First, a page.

Among the negative predictors of sexual freedom, cultural complexity has been always mentioned as most important. However, regression analysis revealed the existence of a reverse trend within the interval between 11 and 22 points of Murdock's cumulative scale of cultural complexity. This suggests that it is senseless to try to find a general set of regularities regarding the correlation between cultural complexity and sexual freedom. One would expect to find different sets of regularities for simple, medium-complexity, complex and supercomplex cultures. In this paper we begin with a summary analysis of research conducted on simple societies, suggesting a model of relationships between cultural complexity and female premarital sexual freedom among foragers. We suggest that the underlying variable in this model is foraging intensification. This intensification appears to be one of the most important preconditions for the significant growth of cultural complexity among the foragers. As shown in the ethnographic record, this intensification mostly occurs through the development of hunting and/or fishing practices (i.e. in most cases predominantly male activities). This tends to lead to a decline in female contribution to subsistence which, in turn, appears to lead to the societal decline of female status. This, the general argument goes, contributes to the decrease of the female premarital sexual freedom. On the other hand, we argue that this is not the only mechanism explaining the negative correlation between cultural complexity and female premarital sexual freedom among foragers. The intensification of a foraging economy tends to lead to the rise of the wealth accumulation, and the growth of cultural complexity components such as the development of a medium of exchange and social stratification. This situation seems to “entice” the development of modes of marriage that involve the transfer of valuables/ services. The growth of social stratification appears to have an independent influence on the decline of female premarital sexual freedom among foragers. The growth of similar components of cultural complexity seems to lead to the development of slavery and polygyny, whereas the combined action of these factors appears to entice what we call "bride commodification" which against the background of declining female status appears, naturally, to lead to the restriction of the female premarital sexual freedom. The growth of such components of cultural complexity as political integration, fixity of settlement and community size seems to contribute to the decline of female premarital sexual freedom through the growth of social control (against the background of declining female status).
This book contains the proceedings of the 4th International Conference on Computer Supported Education (CSEDU 2012) which was organized and sponsored by the Institute for Systems and Technologies of Information, Control and Communication (INSTICC) and technically co-sponsored by SPEE (Portuguese Society for Engineering Education), IGIP (International Society for Engineering Education), ROLE (Responsive Open Learning Environments) and IFIP TC3 (International Federation for Information Processing - Technical Committee 3 - ICT and Education).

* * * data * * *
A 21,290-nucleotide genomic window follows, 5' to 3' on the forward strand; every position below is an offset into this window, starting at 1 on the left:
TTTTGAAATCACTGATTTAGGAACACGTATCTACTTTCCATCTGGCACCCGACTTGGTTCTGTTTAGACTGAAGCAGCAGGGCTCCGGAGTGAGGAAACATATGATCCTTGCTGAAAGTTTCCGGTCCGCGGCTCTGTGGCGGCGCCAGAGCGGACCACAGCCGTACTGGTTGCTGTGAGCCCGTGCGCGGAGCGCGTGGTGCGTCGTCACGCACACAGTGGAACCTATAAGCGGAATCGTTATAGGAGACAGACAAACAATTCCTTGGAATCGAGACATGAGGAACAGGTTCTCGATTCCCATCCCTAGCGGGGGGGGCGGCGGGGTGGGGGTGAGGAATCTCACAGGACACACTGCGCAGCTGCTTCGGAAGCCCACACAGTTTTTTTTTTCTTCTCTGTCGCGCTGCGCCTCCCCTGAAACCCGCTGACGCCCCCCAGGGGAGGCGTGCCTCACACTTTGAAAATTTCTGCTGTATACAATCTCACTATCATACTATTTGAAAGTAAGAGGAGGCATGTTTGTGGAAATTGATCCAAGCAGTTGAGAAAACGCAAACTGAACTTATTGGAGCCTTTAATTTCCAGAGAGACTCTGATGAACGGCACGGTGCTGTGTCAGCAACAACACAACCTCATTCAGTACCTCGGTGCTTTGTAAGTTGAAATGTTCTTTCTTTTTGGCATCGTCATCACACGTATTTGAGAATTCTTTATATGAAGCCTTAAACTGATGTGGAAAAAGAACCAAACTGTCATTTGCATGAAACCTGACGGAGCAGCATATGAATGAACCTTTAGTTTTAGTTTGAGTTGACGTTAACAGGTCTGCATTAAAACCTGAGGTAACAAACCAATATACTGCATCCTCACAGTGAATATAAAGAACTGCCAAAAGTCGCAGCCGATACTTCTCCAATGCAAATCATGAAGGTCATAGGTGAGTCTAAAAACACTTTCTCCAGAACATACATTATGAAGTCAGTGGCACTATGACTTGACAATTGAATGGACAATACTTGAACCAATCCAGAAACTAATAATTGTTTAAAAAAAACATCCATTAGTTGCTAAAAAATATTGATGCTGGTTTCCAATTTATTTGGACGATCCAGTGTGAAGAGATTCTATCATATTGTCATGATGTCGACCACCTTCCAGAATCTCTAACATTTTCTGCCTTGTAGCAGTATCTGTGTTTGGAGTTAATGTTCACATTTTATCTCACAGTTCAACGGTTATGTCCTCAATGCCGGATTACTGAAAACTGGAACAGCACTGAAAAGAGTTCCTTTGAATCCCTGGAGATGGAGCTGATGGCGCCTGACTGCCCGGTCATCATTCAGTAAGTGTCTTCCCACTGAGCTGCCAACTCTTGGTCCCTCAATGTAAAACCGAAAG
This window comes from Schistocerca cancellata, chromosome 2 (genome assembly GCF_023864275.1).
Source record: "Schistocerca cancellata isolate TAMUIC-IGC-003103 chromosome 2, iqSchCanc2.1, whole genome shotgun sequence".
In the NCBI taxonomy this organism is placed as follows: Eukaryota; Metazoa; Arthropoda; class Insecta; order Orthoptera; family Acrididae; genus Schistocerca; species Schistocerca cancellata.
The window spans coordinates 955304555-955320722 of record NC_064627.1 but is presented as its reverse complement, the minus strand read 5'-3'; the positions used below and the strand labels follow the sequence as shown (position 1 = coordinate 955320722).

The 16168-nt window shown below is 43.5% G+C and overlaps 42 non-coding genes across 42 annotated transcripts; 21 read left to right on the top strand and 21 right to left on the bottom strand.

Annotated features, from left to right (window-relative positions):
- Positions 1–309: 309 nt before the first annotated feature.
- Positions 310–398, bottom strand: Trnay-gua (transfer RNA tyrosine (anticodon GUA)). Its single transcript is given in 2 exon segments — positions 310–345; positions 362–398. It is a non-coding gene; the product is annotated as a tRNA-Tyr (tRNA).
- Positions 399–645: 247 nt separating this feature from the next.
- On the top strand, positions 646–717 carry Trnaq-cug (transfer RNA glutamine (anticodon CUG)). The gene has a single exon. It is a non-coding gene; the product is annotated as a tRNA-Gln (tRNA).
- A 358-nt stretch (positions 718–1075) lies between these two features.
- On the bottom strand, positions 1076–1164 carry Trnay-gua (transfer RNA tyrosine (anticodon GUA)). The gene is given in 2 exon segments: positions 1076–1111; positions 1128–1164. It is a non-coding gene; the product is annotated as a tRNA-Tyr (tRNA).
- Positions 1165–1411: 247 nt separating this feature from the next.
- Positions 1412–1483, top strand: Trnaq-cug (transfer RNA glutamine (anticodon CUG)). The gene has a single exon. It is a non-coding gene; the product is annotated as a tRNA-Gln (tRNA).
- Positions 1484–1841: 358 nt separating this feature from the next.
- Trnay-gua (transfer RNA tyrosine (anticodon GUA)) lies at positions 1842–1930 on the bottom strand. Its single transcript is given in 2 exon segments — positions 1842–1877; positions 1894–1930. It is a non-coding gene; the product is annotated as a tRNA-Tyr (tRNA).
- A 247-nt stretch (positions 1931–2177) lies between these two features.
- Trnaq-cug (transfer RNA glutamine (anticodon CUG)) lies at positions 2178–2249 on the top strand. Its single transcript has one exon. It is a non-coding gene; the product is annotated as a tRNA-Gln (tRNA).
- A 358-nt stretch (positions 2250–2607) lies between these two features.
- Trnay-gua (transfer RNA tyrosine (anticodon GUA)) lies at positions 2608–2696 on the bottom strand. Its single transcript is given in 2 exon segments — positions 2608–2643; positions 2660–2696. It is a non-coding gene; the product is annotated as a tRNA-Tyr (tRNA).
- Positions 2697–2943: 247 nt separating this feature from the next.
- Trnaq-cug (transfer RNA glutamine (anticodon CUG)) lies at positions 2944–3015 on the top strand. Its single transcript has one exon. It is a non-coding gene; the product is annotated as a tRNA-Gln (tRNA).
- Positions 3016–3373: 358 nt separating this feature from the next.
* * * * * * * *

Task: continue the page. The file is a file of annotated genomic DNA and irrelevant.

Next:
CSEDU has become an annual meeting place for presenting and discussing learning paradigms, best practices and case studies that concern innovative computer-supported learning strategies, institutional policies on technology-enhanced learning including learning from distance, supported by technology. The Web is currently a preferred medium for distance learning and the learning practice in this context is usually referred to as e-learning or technology-enhanced learning. CSEDU 2012 is expected to give an overview of the state of the art in technology-enhanced learning and to also outline upcoming trends and promote discussions about the education potential of new learning technologies in the academic and corporate world.
This conference brings together researchers and practitioners interested in methodologies and applications related to the education field. It has five main topic areas, covering different aspects of Computer Supported Education, including "Information Technologies Supporting Learning", "Learning/Teaching Methodologies and Assessment", "Social Context and Learning Environments", "Domain Applications and Case Studies" and "Ubiquitous Learning". We believe the proceedings, demonstrate new and innovative solutions, and highlight technical problems in each field that are challenging and worthwhile.
CSEDU 2012 received 243 paper submissions from 58 countries in all continents. A double-blind review process was enforced, with the help of the 297 experts who are members of the conference program committee, all of them internationally recognized in one of the main conference topic areas. Only 29 papers were selected to be published and presented as full papers, i.e. completed work (10 pages in proceedings / 30' oral presentations). 73 papers, describing work-in-progress, were selected as short papers for 20' oral presentation. Furthermore 37 papers were presented as posters. The full-paper acceptance ratio was thus 12%, and the total oral paper acceptance ratio was less than 42%. These ratios denote a high level of quality, which we intend to maintain and reinforce in the next edition of this conference.
The high quality of the CSEDU 2012 programme is enhanced by three keynote lectures, delivered by distinguished guests who are renowned experts in their fields, including (alphabetically): Joseph Trimmer (Ball State University, United States), David Kaufman (Simon Fraser University, Canada) and Hugh Davis (University of Southampton, United Kingdom).
For the fourth edition of the conference we extended and ensured appropriate indexing of the proceedings of CSEDU including DBLP, INSPEC, EI and Thomson Reuters Conference Proceedings Citation Index. Besides the proceedings edited by SciTePress, a short list of papers presented at the conference will be selected for publication of extended and revised versions in the Journal of Education and Information Technologies. Furthermore, all presented papers will soon be available at the SciTePress digital library.
The conference is complemented with two special sessions, focusing on specialized aspects of computer supported education; namely, a Special Session on Enhancing Student Engagement in e-Learning (ESEeL 2012) and a Special Session on Serious Games on Computer Science Learning (SGoCSL 2012).
Building an interesting and successful program for the conference required the dedicated effort of many people. Firstly, we must thank the authors, whose research and development efforts are recorded here. Secondly, we thank the members of the program committee and additional reviewers for their diligence and expert reviewing. We also wish to include here a word of appreciation for the excellent organization provided by the conference secretariat, from INSTICC, who have smoothly and efficiently prepared the most appropriate environment for a productive meeting and scientific networking. Last but not least, we thank the invited speakers for their invaluable contribution and for taking the time to synthesize and deliver their talks.